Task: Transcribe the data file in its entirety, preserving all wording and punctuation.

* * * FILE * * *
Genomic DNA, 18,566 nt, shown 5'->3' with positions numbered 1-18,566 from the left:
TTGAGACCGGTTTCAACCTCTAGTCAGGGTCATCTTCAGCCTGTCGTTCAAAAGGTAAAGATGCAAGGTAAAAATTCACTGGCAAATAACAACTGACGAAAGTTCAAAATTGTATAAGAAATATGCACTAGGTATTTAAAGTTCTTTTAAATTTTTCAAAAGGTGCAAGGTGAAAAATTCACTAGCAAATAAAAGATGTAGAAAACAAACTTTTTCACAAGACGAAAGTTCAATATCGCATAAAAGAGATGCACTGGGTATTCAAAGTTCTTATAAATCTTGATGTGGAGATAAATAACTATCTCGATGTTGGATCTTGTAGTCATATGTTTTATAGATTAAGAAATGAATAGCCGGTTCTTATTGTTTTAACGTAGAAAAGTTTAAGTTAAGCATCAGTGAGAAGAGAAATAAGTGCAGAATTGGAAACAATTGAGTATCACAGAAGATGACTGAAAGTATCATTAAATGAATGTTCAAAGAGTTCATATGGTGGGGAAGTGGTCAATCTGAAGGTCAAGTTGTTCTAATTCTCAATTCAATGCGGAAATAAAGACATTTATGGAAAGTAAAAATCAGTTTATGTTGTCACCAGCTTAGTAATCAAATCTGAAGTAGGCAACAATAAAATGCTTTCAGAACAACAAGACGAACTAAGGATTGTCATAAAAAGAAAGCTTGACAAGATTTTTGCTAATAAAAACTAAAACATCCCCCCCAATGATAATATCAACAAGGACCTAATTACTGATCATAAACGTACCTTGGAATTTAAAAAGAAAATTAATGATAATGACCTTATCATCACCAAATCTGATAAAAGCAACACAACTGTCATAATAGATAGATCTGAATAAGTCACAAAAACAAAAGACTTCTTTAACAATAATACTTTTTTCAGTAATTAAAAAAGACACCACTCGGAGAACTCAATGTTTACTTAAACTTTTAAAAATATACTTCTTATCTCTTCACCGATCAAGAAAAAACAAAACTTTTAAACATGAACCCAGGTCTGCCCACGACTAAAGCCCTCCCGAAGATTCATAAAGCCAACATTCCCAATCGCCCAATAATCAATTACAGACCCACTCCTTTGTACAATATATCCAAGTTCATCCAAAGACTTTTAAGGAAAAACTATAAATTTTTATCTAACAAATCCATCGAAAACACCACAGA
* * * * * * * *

Genomic DNA, 18,566 nt, shown 5'->3' with positions numbered 1-18,566 from the left:
TTGAGACCGGTTTCAACCTCTAGTCAGGGTCATCTTCAGCCTGTCGTTCAAAAGGTAAAGATGCAAGGTAAAAATTCACTGGCAAATAACAACTGACGAAAGTTCAAAATTGTATAAGAAATATGCACTAGGTATTTAAAGTTCTTTTAAATTTTTCAAAAGGTGCAAGGTGAAAAATTCACTAGCAAATAAAAGATGTAGAAAACAAACTTTTTCACAAGACGAAAGTTCAATATCGCATAAAAGAGATGCACTGGGTATTCAAAGTTCTTATAAATCTTGATGTGGAGATAAATAACTATCTCGATGTTGGATCTTGTAGTCATATGTTTTATAGATTAAGAAATGAATAGCCGGTTCTTATTGTTTTAACGTAGAAAAGTTTAAGTTAAGCATCAGTGAGAAGAGAAATAAGTGCAGAATTGGAAACAATTGAGTATCACAGAAGATGACTGAAAGTATCATTAAATGAATGTTCAAAGAGTTCATATGGTGGGGAAGTGGTCAATCTGAAGGTCAAGTTGTTCTAATTCTCAATTCAATGCGGAAATAAAGACATTTATGGAAAGTAAAAATCAGTTTATGTTGTCACCAGCTTAGTAATCAAATCTGAAGTAGGCAACAATAAAATGCTTTCAGAACAACAAGACGAACTAAGGATTGTCATAAAAAGAAAGCTTGACAAGATTTTTGCTAATAAAAACTAAAACATCCCCCCCAATGATAATATCAACAAGGACCTAATTACTGATCATAAACGTACCTTGGAATTTAAAAAGAAAATTAATGATAATGACCTTATCATCACCAAATCTGATAAAAGCAACACAACTGTCATAATAGATAGATCTGAATAAGTCACAAAAACAAAAGACTTCTTTAACAATAATACTTTTTTCAGTAATTAAAAAAGACACCACTCGGAGAACTCAATGTTTACTTAAACTTTTAAAAATATACTTCTTATCTCTTCACCGATCAAGAAAAAACAAAACTTTTAAACATGAACCCAGGTCTGCCCACGACTAAAGCCCTCCCGAAGATTCATAAAGCCAACATTCCCAATCGCCCAATAATCAATTACAGACCCACTCCTTTGTACAATATATCCAAGTTCATCCAAAGACTTTTAAGGAAAAACTATAAATTTTTATCTAACAAATCCATCGAAAACACCACAGA